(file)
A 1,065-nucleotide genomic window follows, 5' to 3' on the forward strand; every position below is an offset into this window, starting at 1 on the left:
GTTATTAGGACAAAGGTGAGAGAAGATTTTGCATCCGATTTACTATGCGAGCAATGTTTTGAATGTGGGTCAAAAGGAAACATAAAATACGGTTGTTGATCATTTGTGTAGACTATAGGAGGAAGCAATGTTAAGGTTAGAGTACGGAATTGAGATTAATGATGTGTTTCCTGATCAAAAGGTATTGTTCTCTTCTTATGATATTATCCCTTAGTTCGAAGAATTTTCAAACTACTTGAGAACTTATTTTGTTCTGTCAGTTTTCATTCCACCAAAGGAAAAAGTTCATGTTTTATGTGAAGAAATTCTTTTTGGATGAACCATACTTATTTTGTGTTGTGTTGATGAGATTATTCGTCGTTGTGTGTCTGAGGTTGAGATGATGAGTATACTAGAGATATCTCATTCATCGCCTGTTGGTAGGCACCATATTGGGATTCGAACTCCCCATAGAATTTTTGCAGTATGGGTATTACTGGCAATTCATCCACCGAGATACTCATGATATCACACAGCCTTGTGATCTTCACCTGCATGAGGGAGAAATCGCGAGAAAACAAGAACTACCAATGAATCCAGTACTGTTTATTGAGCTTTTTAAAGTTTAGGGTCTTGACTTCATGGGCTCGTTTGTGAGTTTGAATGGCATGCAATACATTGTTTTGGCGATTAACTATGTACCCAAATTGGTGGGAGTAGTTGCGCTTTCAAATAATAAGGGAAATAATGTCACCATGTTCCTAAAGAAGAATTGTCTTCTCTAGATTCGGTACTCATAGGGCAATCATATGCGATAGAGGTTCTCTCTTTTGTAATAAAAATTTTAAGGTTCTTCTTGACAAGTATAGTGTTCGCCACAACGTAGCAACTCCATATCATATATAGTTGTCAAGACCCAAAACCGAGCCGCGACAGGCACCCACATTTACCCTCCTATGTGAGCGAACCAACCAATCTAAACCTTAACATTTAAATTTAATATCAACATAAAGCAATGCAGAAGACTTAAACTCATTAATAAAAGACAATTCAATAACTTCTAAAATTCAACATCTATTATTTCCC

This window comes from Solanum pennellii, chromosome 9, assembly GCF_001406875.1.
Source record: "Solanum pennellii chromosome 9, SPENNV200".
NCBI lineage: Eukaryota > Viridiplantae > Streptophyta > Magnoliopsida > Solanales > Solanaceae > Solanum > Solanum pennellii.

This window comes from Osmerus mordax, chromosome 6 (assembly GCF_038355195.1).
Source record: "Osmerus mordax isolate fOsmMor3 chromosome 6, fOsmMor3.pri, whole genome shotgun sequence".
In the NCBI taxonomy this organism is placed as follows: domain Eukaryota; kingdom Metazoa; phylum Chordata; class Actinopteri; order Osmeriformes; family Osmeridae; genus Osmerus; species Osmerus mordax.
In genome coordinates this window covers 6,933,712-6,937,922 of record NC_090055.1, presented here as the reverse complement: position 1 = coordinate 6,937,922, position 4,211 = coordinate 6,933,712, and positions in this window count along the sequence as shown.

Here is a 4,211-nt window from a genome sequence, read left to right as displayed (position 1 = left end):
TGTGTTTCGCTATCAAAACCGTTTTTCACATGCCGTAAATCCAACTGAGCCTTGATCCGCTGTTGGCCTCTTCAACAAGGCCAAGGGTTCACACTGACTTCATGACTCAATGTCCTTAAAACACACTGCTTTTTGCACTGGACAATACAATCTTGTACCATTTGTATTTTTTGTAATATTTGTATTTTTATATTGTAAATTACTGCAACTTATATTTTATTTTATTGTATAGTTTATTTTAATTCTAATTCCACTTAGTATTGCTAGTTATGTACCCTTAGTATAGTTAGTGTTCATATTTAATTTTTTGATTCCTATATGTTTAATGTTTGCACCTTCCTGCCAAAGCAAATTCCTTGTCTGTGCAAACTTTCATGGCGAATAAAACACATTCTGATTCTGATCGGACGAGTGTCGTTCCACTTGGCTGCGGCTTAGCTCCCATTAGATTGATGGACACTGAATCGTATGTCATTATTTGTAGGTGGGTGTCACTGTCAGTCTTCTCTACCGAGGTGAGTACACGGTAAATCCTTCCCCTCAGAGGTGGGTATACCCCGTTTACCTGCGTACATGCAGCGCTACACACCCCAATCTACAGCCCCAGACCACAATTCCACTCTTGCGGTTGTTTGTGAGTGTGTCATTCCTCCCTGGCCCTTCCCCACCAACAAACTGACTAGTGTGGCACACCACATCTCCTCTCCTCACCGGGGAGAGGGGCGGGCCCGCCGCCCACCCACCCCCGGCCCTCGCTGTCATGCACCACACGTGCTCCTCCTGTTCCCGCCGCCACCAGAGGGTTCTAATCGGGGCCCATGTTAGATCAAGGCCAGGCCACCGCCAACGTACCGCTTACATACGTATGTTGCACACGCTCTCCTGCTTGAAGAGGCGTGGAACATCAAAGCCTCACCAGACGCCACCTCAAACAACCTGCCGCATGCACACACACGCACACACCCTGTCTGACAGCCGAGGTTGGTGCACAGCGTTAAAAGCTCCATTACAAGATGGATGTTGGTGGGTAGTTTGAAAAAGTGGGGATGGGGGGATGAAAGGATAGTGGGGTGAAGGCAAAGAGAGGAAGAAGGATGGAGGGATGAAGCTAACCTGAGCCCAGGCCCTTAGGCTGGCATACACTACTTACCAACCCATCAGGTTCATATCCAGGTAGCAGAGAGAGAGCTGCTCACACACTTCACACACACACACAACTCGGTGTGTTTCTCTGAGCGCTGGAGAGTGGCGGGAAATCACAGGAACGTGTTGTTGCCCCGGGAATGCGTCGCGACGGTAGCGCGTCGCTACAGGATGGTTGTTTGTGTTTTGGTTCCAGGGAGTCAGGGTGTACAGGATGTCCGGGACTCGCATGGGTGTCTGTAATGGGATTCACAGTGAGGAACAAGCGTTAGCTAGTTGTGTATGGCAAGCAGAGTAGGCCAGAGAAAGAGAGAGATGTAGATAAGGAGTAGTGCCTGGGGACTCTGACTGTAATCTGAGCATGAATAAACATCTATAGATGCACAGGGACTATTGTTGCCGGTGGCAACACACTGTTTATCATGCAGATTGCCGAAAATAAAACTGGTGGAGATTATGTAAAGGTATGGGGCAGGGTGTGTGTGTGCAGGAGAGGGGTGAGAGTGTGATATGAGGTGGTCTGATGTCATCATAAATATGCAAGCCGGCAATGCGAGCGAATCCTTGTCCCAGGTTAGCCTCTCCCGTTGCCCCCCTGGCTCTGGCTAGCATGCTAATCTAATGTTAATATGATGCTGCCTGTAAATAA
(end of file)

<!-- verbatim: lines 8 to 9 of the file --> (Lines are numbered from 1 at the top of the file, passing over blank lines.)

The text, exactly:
In the NCBI taxonomy this organism is placed as follows: domain Eukaryota; kingdom Metazoa; phylum Chordata; class Actinopteri; order Osmeriformes; family Osmeridae; genus Osmerus; species Osmerus mordax.
In genome coordinates this window covers 6,933,712-6,937,922 of record NC_090055.1, presented here as the reverse complement: position 1 = coordinate 6,937,922, position 4,211 = coordinate 6,933,712, and positions in this window count along the sequence as shown.